As one of the most amiable members of Chris Wilder’s first team squad, Chris Basham always begins interviews with a warm handshake.
But tomorrow, when his former club Bolton Wanderers visit Bramall Lane, he aims to help Sheffield United grab the race for Championship football by the scruff of the neck.
“The position the two teams are in, this is going to be a vitally important game,” he says. “It’s only three points but it’s a big three points and the gaffer won’t let us take our foot off the gas.”
Basham, whose performances in defence and midfield have been a driving force behind United’s climb to the summit of the table, is sitting in a video analysis room at the Steelphalt Academy as he discusses life, League One football and lessons learned as a fledging professional in Greater Manchester. Despite being born and bred on the banks of the Tyne in Hebburn before enrolling on Newcastle United’s youth programme, the 28-year-old started his career with Wanderers after failing to make the grade at St James’ Park. His journey to South Yorkshire, via Stafford Rangers, Rochdale and a four season spell with Blackpool, is testament to the hardworking mentality which has seen him become a regular starter under Nigel Clough, Nigel Adkins and now, after being appointed last summer, Wilder too.
Having taken the decision to move lock, stock and barrel to the region after leaving Bloomfield Road 32 months ago, Basham has invested time, energy and no little emotion in trying to help United claw themselves out of the third tier. It means, not only is he perfectly placed to explain why Wilder is succeeding where others have failed, but also that there is no chance of his loyalty being tested when Wanderers, now managed by Phil Parkinson, attempt to complete a hat-trick of victories over United this term.
“I’m almost part of the fixtures and fittings here now aren’t I? That how it feels at least,” Basham laughs. “That’s something I’m proud to say because I’ve really taken to the area, the people and, of course, this great football club. The same goes for my family too. I’ve seen a lot during my time here and hopefully that’s going to continue because, fingers crossed, things are on the up.”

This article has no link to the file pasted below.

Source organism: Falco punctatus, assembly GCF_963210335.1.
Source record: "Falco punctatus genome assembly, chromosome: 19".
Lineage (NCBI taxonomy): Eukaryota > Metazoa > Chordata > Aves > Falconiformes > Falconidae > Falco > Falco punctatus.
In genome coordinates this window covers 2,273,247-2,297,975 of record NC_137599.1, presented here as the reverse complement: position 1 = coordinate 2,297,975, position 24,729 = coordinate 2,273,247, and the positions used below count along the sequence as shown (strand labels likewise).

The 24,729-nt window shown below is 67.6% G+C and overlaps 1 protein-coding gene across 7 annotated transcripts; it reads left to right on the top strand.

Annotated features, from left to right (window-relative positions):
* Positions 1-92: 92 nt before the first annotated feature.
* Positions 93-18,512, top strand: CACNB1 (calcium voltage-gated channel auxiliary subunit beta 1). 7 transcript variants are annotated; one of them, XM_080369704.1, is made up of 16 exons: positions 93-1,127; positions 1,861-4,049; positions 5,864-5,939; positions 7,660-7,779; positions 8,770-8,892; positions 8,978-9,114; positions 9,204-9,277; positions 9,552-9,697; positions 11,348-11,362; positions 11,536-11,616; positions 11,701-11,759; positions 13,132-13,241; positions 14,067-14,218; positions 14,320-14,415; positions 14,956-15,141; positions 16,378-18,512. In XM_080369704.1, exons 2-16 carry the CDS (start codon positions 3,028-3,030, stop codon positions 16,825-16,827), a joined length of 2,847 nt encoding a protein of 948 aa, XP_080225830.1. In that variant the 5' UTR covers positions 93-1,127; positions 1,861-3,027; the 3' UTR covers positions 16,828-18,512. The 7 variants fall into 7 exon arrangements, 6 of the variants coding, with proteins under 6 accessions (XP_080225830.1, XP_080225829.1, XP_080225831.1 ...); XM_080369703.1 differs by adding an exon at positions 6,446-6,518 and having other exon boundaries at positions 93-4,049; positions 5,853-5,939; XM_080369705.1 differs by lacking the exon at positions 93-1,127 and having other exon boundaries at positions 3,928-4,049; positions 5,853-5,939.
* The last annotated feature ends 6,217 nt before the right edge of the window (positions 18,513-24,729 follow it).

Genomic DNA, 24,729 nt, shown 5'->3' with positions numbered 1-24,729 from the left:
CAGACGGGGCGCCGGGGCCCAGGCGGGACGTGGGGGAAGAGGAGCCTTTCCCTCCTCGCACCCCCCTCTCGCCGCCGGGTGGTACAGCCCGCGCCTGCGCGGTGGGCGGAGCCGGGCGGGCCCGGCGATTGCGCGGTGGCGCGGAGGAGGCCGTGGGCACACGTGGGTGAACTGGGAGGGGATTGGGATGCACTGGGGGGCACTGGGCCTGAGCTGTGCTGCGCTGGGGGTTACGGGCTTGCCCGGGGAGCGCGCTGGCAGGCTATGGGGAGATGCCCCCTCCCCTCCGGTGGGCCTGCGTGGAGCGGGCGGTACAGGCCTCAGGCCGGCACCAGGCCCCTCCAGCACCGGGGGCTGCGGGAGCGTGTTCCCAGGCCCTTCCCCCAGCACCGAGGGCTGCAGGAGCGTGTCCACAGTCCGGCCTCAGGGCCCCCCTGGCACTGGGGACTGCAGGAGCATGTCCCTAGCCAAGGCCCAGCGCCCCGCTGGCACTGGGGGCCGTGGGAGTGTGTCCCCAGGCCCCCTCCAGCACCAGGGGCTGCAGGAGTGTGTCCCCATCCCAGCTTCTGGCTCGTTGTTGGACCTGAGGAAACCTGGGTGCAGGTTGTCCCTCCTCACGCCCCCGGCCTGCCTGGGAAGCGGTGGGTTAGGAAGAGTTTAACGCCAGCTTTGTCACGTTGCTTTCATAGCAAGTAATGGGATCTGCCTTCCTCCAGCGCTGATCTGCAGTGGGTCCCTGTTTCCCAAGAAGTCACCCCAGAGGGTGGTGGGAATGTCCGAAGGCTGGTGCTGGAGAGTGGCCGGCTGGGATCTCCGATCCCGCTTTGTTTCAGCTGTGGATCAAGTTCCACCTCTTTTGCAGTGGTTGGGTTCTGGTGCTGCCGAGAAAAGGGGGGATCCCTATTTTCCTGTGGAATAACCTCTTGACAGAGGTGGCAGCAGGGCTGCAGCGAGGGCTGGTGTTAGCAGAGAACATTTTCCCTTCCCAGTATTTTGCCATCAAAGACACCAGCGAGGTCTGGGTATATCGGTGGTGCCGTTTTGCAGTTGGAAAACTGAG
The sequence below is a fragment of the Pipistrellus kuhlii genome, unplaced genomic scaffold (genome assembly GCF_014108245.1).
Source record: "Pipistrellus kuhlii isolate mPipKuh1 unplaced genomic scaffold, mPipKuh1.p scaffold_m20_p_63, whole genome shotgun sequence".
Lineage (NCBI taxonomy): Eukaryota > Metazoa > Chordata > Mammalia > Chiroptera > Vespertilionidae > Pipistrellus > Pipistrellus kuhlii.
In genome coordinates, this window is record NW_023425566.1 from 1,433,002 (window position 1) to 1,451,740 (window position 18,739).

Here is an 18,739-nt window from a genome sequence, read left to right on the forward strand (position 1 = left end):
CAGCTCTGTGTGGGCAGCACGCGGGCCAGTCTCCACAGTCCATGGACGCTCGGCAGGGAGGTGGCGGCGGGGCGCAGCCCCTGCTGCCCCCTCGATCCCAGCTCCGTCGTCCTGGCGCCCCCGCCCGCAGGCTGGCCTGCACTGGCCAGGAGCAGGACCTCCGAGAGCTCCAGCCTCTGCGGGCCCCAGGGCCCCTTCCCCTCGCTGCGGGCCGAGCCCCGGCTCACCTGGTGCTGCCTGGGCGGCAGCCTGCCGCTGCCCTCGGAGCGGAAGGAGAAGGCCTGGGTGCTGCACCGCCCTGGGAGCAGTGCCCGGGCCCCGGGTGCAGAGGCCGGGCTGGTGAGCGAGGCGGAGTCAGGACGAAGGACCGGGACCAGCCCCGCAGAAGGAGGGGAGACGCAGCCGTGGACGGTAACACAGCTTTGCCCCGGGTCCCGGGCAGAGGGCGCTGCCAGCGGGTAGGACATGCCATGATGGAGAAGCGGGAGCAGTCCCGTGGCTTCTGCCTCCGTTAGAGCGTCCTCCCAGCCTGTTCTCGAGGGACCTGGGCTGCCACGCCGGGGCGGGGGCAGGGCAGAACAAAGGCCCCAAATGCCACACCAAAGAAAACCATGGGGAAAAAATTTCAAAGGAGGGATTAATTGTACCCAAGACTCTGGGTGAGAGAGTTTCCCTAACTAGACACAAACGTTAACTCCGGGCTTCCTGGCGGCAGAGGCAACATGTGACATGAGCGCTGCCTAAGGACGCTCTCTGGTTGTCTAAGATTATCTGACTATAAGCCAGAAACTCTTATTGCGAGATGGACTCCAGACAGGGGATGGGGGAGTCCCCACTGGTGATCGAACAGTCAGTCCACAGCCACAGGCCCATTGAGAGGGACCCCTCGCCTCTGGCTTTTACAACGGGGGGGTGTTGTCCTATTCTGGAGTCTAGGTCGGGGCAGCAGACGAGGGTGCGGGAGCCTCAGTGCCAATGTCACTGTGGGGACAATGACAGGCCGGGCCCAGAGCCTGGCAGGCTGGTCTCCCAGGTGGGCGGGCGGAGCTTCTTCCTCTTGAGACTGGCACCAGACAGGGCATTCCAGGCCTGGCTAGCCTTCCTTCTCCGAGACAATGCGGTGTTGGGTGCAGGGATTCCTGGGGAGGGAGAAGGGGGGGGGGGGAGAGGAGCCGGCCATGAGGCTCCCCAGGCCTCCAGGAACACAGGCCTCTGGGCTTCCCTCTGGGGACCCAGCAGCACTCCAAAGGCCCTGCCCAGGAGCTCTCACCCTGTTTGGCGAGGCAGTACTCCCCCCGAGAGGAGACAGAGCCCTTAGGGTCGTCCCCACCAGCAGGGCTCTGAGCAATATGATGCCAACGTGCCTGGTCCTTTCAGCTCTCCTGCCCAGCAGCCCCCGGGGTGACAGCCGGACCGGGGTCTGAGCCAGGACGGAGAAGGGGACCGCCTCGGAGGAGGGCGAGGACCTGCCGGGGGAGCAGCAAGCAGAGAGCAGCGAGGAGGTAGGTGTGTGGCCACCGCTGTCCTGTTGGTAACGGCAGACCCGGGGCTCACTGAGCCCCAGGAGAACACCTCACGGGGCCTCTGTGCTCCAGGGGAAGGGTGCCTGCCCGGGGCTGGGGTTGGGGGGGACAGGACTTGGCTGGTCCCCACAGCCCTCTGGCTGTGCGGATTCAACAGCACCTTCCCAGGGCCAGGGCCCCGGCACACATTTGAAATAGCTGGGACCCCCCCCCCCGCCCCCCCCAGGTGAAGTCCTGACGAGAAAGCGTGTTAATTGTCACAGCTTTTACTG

Basham has appeared in both of United’s visits to Wanderers earlier this season and twice come away having tasted defeat. Jay Spearing, who scored the only goal of the game when these two teams met on the opening day of the campaign, is unavailable for selection due to suspension and losing his captain is a bitter blow to Parkinson’s hopes of recording a third straight win. But Basham, who also featured during December’s return in the FA Cup, says United are still a very different proposition to the side Wanderers, two places and seven points behind them in the rankings faced, way back in August.
“We owe Bolton one after what happened at their place. The gaffer has been here a while now and, together with his staff, has really got his message across. On top of that he (Wilder) is also a fan of the club and that means he gives nothing less than 100 per cent, no matter what he does. Training is really full on and that translates itself into performances. They say you usually play as you train and, in fairness, I think that’s true.”
United have won 19 of their 31 matches since falling victim to Spearing’s wonder strike, losing only four times and scoring 59 goals. But Basham uses a draw, against Bristol Rovers earlier this month, to explain the ethics Wilder has instilled in a squad which limped to an 11th placed finish last term.
“I thought if we had got a goal down there, we’d have gone on to get two or three. Credit to them, though, we had to do the nasty, gritty stuff at the end of it. We scrambled, there was Billy (Sharp) getting cut and me getting trampled on the line. I think that type of thing has been missing over the years. It showed what this team is prepared to do to get results.”
United’s attack, led by captain Billy Sharp, is the most prolific in the division. Wanderers, however, boast its most uncharitable defence. Although those statistics, coupled with the club’s close proximity in the table, suggest an intriguing game is in prospect, Basham says Parkinson’s side will be unable to drive a wedge between Wilder’s players and their support.
“Coming over here, living over here, it can be quite aggressive if things aren’t going well. People aren’t scared to tell you. But the connection between us and the fans is fantastic. Even when we got beat at Walsall a while back, they stayed right behind and applauded us off at the end. That’s because they could see we gave it everything which, under this manager, is what he expects of you.”